The 2018 Gubernatorial election is approaching fast and Michigan is at a crossroad. The state has made broad economic gains since the Great Recession but still faces significant hurdles. We have terrible roads and a crumbling infrastructure, public schools that rank near the bottom in the country, environmental challenges ranging from continued water woes in Flint to Great Lakes threats and chemical contaminants in the ground. There are too few young people going to college and not enough workers to fill skilled jobs.
This election also offers the clearest choice between parties with the starkest ideological contrasts in recent memory. The Republican primary winner, Bill Schuette, has been the States Attorney General for the past eight years and has tied his Candidacy to the popularity of President Donald Trump. Opposing him will be a more moderate Democrat, Gretchen Whitmer, who has strong union and establishment support. Her experience includes being the state’s former Senate Minority Leader.
Schuette vows to shore up education and roads while at the same time calling for less government and lower taxes, typical rhetoric from an administration that in the last eight years succeeded in shifting the tax burden from corporations to individuals. In 2011 Corporate taxes made up 12.2 percent of the state’s general fund revenues. By 2017 that amount dropped to 6.4 percent or nearly half as much. In the meantime, Personal Income tax revenues which supply the state’s main checking account surged from 47 percent to 53 percent. The past Republican administrations idea of less government included appointing Emergency Managers to every major municipality in the state including Flint, where the health of children was put in jeopardy.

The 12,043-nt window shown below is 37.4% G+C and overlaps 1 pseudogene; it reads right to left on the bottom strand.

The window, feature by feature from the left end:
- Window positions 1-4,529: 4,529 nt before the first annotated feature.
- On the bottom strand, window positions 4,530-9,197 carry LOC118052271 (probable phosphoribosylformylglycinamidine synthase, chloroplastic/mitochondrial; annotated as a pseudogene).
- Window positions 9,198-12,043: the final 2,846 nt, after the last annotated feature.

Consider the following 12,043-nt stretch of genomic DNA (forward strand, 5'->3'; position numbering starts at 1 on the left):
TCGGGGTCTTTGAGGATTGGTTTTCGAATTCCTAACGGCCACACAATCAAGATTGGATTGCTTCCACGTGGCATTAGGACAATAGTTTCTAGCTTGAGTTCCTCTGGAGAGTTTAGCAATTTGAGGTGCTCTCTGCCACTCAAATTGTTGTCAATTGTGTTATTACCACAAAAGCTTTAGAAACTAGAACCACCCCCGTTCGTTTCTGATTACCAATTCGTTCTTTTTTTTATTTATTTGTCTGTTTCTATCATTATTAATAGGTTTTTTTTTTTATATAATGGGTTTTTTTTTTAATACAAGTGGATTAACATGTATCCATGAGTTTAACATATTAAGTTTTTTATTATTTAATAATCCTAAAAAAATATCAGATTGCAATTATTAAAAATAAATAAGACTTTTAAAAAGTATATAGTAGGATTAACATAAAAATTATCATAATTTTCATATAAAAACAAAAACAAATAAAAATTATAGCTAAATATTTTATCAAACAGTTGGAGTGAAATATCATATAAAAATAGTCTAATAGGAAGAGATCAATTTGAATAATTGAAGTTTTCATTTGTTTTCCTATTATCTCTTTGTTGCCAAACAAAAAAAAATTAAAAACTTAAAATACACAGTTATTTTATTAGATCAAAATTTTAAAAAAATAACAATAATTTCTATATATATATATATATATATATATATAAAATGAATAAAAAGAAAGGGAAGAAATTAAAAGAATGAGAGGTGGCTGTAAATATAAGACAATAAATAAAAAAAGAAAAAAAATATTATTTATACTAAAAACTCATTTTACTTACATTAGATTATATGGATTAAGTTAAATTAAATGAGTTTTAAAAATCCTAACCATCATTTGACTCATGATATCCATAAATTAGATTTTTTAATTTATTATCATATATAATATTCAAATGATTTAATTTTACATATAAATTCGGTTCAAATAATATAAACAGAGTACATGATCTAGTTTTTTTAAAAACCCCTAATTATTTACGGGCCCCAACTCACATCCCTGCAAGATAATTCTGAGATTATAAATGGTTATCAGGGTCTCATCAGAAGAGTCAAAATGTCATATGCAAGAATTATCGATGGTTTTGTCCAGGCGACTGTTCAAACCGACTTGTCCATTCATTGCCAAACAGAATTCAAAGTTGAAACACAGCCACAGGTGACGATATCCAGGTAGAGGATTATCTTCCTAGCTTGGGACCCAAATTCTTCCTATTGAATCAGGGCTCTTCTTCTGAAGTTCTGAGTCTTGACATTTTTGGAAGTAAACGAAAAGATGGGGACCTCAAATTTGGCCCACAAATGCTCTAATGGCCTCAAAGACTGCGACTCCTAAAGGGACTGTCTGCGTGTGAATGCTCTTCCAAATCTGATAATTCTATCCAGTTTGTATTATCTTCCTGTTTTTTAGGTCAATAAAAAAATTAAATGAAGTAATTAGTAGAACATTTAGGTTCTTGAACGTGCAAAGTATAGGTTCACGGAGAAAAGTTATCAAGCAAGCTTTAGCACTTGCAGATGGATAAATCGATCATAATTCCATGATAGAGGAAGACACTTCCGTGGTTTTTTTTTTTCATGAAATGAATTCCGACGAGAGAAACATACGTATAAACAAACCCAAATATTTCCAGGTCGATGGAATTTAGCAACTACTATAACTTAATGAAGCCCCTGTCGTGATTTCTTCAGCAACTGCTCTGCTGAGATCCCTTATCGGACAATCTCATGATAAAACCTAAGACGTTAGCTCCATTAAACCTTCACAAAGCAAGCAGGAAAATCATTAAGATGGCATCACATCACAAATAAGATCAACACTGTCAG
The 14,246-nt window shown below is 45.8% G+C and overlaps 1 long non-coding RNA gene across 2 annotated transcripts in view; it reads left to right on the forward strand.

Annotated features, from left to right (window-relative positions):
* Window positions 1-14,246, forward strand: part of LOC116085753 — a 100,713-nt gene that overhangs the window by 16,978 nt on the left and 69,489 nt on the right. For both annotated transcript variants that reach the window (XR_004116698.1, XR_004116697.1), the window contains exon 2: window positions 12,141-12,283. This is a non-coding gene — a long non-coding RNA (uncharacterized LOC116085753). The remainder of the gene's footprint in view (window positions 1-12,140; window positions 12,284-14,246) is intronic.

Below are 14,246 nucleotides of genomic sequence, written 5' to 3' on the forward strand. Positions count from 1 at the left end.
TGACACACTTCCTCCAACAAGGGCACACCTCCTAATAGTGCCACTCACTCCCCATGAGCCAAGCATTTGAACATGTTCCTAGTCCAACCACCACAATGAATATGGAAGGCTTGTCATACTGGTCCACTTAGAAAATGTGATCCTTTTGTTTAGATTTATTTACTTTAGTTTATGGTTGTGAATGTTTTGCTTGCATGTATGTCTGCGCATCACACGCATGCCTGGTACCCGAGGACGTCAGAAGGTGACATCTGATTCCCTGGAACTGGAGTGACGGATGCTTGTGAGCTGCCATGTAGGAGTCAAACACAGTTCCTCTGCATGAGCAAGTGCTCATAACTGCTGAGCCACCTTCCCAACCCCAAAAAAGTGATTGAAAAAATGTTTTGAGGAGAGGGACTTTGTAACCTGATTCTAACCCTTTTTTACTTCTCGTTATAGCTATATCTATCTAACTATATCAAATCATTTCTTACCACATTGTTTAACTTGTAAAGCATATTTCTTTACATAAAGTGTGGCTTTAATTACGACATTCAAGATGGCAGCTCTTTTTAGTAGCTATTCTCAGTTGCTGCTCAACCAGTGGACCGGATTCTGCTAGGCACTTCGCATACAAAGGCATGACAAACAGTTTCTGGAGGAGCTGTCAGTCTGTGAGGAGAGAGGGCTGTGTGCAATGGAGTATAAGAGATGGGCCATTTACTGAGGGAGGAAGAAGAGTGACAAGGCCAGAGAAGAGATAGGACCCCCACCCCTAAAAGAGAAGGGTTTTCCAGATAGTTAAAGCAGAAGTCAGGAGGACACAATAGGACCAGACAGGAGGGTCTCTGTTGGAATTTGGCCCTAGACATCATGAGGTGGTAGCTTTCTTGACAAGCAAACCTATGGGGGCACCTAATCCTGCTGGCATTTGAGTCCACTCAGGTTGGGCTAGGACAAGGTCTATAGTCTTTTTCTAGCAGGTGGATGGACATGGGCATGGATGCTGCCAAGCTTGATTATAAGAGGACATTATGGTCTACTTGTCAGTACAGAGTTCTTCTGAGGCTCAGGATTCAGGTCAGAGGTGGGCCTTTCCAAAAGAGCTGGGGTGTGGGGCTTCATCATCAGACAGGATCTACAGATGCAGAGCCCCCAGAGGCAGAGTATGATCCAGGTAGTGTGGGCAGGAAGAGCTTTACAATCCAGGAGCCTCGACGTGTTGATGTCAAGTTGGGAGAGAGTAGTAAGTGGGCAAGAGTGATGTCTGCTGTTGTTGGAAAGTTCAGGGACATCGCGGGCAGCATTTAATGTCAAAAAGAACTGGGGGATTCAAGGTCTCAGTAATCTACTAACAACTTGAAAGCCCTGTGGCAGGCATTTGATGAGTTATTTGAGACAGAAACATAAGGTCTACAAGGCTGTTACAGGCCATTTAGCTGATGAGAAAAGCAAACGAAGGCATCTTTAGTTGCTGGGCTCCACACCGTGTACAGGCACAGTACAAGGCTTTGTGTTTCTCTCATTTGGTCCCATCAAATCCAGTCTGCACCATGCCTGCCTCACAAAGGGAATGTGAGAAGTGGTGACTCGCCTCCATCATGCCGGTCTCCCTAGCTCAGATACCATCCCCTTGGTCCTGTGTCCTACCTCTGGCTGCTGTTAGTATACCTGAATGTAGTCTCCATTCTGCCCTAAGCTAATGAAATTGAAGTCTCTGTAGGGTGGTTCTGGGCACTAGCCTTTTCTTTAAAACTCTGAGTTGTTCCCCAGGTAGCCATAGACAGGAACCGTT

Whitmer’s Democratic platform includes, increased funding for education, and infrastructure improvements. According to Whitmer, “putting thousands of Michiganders to work rebuilding our roads, updating our electrical and heating grids, ensuring that everyone has access to clean water, and high-speed internet are priorities.” She wants to raise the minimum wage, repeal the retirement tax, as well as Right to Work, and offer high school graduates two years of debt-free community college in skilled trades training or the equivalent aid for attending a four-year university. Whitmer states that “Many Michigan families are struggling to get by. We have an economy of Haves and Have-Nots.” This November there is only one candidate who has supported working families her entire career. My choice is Gretchen Whitmer!